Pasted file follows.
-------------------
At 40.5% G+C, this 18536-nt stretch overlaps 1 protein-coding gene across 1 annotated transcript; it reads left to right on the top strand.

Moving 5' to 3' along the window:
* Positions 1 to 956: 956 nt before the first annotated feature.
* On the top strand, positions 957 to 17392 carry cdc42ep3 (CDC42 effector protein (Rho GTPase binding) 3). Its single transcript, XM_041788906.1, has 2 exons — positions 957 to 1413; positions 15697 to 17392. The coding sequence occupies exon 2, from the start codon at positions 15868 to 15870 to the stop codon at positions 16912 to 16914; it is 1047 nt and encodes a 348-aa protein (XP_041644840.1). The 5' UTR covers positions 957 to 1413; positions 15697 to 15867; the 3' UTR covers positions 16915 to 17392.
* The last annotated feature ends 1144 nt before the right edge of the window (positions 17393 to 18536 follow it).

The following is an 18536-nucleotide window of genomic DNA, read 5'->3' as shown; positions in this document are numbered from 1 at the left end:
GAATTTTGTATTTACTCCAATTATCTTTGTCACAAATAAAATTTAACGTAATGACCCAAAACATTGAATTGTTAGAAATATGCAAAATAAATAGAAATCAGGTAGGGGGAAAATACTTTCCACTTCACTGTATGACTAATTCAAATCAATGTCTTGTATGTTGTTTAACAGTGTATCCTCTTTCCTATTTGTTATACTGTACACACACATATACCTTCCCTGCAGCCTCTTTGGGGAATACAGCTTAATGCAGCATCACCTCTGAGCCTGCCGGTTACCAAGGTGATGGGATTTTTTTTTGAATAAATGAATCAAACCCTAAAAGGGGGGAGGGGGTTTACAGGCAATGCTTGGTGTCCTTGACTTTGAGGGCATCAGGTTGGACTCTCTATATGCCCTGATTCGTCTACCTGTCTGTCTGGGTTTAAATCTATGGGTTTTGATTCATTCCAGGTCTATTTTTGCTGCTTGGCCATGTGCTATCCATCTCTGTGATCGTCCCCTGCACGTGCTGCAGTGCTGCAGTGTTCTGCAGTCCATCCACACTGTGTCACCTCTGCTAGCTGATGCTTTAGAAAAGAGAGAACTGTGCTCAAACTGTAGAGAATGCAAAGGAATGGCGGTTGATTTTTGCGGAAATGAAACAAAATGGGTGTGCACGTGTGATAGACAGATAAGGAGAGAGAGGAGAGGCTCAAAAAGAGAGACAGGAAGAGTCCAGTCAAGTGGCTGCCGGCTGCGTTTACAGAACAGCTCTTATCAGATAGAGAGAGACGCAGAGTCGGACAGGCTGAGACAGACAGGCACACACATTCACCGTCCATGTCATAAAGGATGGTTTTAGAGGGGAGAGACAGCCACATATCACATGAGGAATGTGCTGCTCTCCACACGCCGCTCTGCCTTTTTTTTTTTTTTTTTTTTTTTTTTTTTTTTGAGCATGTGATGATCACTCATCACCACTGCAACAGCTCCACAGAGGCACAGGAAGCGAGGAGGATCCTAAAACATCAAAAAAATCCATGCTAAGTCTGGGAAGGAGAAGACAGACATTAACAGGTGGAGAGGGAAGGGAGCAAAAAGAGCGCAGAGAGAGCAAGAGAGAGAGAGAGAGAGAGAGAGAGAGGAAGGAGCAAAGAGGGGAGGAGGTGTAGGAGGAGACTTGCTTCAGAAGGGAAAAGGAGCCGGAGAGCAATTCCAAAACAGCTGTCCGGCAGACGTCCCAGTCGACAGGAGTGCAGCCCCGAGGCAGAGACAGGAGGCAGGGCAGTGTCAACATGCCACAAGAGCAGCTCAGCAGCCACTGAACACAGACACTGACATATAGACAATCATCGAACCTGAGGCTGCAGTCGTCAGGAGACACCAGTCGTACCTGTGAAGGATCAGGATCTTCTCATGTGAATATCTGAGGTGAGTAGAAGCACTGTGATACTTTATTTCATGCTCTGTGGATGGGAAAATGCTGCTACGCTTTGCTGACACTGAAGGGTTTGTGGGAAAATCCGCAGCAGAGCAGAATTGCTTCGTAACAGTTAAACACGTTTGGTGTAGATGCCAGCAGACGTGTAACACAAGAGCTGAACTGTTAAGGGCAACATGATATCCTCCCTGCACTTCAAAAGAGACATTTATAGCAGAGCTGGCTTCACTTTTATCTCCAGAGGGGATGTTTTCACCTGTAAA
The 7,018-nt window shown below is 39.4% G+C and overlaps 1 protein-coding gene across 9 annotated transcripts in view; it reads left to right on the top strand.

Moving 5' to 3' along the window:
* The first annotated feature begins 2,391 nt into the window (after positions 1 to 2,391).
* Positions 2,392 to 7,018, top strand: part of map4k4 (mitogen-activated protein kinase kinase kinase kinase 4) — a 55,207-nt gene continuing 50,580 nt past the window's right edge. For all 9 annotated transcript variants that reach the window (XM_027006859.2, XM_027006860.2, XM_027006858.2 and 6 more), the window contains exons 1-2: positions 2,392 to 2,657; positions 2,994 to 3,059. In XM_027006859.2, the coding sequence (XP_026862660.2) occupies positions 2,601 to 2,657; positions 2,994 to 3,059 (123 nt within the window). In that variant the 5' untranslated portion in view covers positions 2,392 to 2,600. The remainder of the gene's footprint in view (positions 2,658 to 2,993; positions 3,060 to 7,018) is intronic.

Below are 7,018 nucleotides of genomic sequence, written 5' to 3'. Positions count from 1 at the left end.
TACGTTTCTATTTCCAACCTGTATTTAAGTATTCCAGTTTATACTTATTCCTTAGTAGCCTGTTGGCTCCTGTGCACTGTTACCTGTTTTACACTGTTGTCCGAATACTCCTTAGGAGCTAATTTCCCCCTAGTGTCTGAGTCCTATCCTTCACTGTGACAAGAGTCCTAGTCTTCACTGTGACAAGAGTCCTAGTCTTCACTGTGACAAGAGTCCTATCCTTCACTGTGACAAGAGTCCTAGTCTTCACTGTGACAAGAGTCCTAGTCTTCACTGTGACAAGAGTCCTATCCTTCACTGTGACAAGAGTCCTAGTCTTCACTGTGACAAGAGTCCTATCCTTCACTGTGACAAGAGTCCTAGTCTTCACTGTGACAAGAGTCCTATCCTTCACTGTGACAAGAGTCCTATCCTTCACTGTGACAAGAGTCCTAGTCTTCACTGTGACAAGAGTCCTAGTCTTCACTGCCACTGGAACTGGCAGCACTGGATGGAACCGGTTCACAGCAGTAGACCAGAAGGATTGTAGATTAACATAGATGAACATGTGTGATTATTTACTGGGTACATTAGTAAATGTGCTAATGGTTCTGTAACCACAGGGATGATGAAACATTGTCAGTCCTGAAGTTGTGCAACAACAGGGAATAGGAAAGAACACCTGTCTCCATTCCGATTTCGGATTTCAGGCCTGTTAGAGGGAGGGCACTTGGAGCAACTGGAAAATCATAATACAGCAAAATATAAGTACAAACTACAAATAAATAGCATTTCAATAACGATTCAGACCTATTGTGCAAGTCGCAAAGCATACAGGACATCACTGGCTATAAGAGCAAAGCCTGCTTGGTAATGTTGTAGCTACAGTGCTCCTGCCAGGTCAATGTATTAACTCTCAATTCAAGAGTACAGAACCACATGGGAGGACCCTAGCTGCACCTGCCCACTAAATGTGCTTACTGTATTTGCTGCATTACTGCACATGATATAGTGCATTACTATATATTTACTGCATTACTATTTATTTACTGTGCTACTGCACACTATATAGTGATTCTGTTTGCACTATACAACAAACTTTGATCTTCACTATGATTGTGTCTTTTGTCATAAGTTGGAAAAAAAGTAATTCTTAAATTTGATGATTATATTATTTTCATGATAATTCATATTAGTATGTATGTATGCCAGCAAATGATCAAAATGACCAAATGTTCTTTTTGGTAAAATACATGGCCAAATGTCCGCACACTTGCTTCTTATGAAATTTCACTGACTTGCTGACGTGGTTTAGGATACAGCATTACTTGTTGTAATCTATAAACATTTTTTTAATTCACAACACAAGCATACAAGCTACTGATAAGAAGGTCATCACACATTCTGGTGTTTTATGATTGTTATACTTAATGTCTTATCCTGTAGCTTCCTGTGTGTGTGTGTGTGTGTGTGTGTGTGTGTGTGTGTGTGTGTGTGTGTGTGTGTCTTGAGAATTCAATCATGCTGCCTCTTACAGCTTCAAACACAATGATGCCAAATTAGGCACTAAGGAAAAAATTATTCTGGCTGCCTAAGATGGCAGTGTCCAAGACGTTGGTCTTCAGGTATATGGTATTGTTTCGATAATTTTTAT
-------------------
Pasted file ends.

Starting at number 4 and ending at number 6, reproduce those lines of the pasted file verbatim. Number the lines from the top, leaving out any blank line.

* On the top strand, positions 957 to 17392 carry cdc42ep3 (CDC42 effector protein (Rho GTPase binding) 3). Its single transcript, XM_041788906.1, has 2 exons — positions 957 to 1413; positions 15697 to 17392. The coding sequence occupies exon 2, from the start codon at positions 15868 to 15870 to the stop codon at positions 16912 to 16914; it is 1047 nt and encodes a 348-aa protein (XP_041644840.1). The 5' UTR covers positions 957 to 1413; positions 15697 to 15867; the 3' UTR covers positions 16915 to 17392.
* The last annotated feature ends 1144 nt before the right edge of the window (positions 17393 to 18536 follow it).

The following is an 18536-nucleotide window of genomic DNA, read 5'->3' as shown; positions in this document are numbered from 1 at the left end: